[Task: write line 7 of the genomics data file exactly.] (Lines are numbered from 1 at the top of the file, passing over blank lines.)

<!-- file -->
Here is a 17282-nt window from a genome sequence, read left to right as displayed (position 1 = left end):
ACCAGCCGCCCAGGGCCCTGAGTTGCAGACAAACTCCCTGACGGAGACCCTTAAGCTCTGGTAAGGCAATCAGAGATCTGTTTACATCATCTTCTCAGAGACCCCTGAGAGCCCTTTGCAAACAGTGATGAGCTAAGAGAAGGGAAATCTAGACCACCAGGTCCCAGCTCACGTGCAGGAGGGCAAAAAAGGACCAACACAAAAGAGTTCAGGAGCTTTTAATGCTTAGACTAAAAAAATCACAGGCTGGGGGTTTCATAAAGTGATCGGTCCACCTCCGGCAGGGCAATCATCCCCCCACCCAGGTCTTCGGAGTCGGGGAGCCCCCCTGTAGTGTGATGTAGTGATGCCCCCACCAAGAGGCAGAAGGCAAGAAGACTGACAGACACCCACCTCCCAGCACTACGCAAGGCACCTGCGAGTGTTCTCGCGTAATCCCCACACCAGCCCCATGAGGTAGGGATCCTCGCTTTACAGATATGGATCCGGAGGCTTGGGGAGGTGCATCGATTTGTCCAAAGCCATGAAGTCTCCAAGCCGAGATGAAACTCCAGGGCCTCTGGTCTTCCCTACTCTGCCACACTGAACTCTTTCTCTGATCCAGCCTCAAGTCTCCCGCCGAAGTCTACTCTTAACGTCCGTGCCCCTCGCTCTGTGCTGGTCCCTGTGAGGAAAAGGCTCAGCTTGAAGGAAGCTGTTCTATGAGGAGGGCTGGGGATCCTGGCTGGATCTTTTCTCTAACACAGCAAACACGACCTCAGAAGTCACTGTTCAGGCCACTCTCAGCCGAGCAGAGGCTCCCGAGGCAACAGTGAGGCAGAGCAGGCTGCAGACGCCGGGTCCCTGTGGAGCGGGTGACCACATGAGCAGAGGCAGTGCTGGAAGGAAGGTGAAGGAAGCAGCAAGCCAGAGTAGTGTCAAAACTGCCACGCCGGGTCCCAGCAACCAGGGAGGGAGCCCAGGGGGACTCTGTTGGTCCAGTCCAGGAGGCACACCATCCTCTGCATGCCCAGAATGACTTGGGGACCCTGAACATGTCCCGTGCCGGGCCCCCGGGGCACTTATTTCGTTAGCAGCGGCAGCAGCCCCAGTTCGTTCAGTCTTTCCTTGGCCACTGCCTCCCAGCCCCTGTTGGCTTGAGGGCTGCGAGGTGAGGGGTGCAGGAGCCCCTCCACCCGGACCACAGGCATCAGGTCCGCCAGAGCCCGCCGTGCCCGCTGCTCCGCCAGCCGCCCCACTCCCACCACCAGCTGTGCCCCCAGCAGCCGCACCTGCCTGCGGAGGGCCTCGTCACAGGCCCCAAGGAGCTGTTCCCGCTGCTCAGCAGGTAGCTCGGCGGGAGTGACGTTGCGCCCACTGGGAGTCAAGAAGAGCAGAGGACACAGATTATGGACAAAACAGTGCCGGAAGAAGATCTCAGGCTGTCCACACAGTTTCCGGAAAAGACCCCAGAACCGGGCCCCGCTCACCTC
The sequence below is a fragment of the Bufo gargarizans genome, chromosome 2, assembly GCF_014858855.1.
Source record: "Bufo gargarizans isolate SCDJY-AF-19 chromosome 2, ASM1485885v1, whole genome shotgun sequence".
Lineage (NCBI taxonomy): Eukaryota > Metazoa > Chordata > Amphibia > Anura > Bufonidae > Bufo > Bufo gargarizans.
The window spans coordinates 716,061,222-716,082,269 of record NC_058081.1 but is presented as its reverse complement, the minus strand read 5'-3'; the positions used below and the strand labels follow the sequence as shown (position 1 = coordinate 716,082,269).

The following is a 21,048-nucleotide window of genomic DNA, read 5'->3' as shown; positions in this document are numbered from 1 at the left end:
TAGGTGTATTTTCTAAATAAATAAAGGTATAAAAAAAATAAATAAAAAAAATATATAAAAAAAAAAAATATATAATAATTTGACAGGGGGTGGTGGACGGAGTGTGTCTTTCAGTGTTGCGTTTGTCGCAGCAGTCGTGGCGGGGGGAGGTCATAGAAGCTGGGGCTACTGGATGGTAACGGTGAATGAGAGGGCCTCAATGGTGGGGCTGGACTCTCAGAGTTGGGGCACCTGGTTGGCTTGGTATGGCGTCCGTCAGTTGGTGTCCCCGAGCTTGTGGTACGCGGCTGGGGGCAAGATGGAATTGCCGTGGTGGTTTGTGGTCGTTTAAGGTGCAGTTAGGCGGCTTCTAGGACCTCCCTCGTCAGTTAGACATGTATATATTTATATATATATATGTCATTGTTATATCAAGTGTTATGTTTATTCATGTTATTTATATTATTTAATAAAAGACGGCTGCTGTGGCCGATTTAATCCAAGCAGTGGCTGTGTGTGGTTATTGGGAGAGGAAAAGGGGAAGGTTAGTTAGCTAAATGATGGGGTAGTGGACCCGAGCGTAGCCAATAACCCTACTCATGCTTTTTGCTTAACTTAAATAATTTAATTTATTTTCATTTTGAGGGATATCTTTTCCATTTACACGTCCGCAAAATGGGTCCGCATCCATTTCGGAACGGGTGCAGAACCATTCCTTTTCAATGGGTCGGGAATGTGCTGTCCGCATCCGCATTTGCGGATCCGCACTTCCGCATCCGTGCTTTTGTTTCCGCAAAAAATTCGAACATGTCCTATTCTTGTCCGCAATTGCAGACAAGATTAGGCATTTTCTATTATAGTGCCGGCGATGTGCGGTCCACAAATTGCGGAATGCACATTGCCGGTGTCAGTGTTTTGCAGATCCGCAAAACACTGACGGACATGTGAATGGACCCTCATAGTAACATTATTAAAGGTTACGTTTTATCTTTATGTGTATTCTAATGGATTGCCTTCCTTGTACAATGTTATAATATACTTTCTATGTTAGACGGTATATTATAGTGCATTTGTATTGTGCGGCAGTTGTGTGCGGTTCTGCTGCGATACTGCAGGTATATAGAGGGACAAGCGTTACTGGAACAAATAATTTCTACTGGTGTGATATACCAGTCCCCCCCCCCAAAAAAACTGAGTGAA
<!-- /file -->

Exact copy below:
The following is a 21,048-nucleotide window of genomic DNA, read 5'->3' as shown; positions in this document are numbered from 1 at the left end: